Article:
London producer SBTRKT has released his new album Wonder Where We Land today and the title alone leaves a lot up in the air. We’ve heard a bunch of songs from the album but none of them have really given us a huge clue as to the overall direction of the album. We’ve spent the whole week with the album, much of it in the air, but now we’ve finally landed in a land of jazz-infused beats, twists and turns and soulful vocals. We were left a little lost for words so instead we made variations of the SBTRKT mask as a way of reviewing the album…and then we found our words again so we added some for your convenience.
Wonder Where We Land (Ft. Sampha)
Indeed. SBTRKT’s debut album etched out such an iconic sound, there was always a question above what we would get. With gentle taps, sporadic keys and Sampha up front, this is the SBTRKT we’ve always known, however there’s always that hovering doubt of where he’s going to take the rest of the record.
And this is where we land – right in the heart of an 8-bit world built upon strobing synths and J-pop beats, all the while a lurking atmosphere creeps up behind you. Three songs in and the darkness has been present in each. SBTRKT’s always been a producer who’s beautifully soundtracked the move from the club to the home and it’s no different here.
Higher (Ft. Raury)
Raury is the most hyped young-gun on the album and he’s been recruited to help take the album to church. While Raury’s rap rolls off the tongue as quick as liquor slides over it, it’s all about that luminous chorus. Raise your hands to the air child, you have been saved.
Look Away (Ft. Caroline Polachek)
While the darkness hovers throughout the album, it completely floods this track. Caroline Polachek’s heighty vocals are haunting and over-kilter throughout with an unsettling piano, enticing you to look. Polacheck brings a hip-hop flavour to the verses in what is an altogether odd but wonderfully successful detour for SBTRKT.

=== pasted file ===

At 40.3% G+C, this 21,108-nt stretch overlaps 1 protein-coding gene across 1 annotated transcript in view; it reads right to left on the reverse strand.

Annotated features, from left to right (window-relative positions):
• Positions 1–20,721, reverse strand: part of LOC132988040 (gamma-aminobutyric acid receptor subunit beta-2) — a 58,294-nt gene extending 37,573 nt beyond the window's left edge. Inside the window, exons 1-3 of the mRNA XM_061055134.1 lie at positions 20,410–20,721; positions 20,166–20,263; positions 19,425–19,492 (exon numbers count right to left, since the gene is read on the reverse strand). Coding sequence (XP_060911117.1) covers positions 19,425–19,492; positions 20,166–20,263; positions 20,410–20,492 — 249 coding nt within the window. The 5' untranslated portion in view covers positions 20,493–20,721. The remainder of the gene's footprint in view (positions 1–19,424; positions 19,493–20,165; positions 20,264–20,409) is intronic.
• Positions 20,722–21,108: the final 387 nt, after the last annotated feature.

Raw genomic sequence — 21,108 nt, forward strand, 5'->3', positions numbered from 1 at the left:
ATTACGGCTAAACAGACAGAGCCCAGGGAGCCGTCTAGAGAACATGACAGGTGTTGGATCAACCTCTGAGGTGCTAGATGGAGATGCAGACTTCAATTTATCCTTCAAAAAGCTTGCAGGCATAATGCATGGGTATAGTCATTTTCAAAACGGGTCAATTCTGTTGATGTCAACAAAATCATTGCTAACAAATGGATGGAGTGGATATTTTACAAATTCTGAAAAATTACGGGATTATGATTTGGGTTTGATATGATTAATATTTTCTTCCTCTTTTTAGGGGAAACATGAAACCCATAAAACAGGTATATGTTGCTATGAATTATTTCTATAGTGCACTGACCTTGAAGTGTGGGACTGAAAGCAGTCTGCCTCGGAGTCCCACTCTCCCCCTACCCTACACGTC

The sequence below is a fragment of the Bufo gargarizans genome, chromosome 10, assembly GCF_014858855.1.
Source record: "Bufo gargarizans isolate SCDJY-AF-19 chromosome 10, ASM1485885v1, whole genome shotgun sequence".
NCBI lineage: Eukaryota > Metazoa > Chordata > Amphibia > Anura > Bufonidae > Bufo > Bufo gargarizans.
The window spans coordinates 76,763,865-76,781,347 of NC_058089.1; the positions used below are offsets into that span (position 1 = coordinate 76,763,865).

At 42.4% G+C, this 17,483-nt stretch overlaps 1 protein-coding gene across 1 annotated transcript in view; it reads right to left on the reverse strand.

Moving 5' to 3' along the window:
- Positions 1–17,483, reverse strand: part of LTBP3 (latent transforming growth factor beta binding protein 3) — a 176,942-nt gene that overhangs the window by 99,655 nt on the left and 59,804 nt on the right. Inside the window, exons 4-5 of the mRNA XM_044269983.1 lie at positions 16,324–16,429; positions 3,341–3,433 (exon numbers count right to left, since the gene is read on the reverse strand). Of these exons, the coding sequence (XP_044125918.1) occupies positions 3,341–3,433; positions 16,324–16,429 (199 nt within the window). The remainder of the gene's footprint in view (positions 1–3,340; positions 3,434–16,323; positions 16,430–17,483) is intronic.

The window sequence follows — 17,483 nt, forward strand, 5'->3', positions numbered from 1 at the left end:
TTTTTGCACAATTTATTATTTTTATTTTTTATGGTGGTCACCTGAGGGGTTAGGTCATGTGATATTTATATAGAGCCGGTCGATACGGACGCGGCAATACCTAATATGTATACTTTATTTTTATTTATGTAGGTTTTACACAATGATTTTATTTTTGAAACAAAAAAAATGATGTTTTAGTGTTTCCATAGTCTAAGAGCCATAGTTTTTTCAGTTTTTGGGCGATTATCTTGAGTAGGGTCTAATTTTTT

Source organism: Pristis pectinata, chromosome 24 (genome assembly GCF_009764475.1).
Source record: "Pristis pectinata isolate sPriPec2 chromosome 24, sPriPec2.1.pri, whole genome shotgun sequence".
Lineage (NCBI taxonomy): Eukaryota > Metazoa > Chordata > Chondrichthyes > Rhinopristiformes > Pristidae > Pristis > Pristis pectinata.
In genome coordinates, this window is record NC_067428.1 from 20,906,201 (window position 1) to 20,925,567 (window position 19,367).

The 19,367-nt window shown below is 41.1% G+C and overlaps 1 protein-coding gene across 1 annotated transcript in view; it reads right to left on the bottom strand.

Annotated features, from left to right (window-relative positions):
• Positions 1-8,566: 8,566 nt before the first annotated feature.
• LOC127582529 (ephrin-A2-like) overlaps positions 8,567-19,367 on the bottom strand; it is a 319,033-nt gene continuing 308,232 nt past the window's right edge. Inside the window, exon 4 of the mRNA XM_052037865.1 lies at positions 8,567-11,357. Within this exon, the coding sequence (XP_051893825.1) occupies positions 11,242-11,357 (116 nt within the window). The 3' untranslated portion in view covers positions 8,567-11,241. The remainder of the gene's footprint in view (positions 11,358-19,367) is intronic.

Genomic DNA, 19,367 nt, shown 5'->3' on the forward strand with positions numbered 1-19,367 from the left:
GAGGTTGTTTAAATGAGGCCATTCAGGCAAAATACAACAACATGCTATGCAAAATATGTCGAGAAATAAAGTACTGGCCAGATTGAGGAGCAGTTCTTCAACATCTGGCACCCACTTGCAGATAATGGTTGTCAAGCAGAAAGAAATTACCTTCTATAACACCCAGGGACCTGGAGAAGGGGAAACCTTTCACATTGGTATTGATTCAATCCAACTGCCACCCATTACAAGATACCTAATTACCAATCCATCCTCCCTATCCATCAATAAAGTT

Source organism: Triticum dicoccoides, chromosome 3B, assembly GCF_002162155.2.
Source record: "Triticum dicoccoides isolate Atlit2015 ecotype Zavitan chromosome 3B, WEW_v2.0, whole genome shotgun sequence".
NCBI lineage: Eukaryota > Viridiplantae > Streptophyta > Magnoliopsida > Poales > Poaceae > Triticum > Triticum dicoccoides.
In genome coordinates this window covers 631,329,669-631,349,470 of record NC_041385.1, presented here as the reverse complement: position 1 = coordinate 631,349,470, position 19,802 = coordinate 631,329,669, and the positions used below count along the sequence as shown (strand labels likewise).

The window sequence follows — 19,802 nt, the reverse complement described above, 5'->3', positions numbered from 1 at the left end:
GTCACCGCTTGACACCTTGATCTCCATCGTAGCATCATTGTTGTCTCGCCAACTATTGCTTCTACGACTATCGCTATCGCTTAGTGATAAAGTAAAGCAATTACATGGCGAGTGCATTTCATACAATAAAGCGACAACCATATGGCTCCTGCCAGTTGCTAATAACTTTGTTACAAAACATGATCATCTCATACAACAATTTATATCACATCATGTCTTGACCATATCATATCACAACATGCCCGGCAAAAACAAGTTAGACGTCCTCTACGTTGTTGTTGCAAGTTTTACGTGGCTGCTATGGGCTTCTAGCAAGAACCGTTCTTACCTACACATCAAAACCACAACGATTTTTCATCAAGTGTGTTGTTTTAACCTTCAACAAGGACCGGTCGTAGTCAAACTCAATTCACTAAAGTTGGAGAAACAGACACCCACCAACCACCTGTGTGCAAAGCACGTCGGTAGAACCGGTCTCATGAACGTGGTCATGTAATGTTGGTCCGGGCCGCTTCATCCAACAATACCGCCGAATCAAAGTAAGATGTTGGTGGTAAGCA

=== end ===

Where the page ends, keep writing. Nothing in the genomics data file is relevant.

Temporary View (Ft. Sampha)
Sampha pops up four times on the album, but this one is the most similar to his contributions on the debut. It’s soulful, minimal and glittering but it really adds nothing to an album that thrives on moments of oddity. Following Look Away, this one centres you once again, making you comfortable but not excited.
NEW DORP. NEW YORK. (Ft. Ezra Koenig)
Who better than to sing on an anthem about New York than Ezra Keonig? Alicia Keys did well and we tip our hat to her but Koenig embodies that sleek, socialite side of New York. Meanwhile, SBTRKT drops his most out of the box beat, oscillating between indie pop and jangling, warehouse electronica. SBTRKT knows, if he can make it here, he’ll make it anywhere.
This one takes us straight into the heart of London. It’s grimey and the most intricate track on the album- a tribute to Jamie xx and those who spin beats on rooftops with a rare glimpse of London sunshine. There’s jilted keys, a throbbing beat and a hesitance that says “don’t dance, look cool”.
Problem Solved (Ft. Jessie Ware)
Jessie Ware also collaborated with SBTRKT on his debut and she’s back her as a fully fledged star. With her new found stardom she could’ve easily overshone SBTRKT but she delivers a beautifully understated vocal over a jazz-infused beat. This pairing feels completely naturally and as such it’s the most effortless track on the album.
If It Happens (ft. Sampha)
Sampha is in the blinding spotlight here, with SBTRKT taking a backseat allowing Sampha to sing like a love-lorn singer in a smokey jazz club. It’s a well-deserved breather and a warming track – an example of how SBTRKT can succeed with simplicity.
Gon Stay (ft. Sampha)
It’s Sampha hour now and he’s cheered up a bit since the last track. For the first time, there’s no sign of that looming darkness – it’s full sunshine delivered through funky bass and a perky snare. It’s more indie-pop than London electronica but we’ll take it as a welcome flood of light into an otherwise shadowy album.
The Light (Ft. Denai Moore)
It’s perhaps ironic that the light disappears on a song titled after it. Upcoming London songstress Denai Moore steps up on this heart-wrenching track. “Tell me I’m not the only one,” Moore sings sounding completely devoid of any more energy. At the same time, SBTRKT keeps upping the density of the track ending right in the thick of swelling emotion.
Voices In My Head (Ft. A$AP FERG)
It may take until the final track but here it all comes together. SBTRKT’s penchant for live instrumentation melds perfectly with his signature beats and the unsettling keys create an odd yet followable melody. A$AP Ferg’s rap is so full of character and woozy that you almost forget how batshit weird the whole thing is. If weird is the flavour of the album, then this track is the best indication that SBTRKT can pull it off with the utmost style.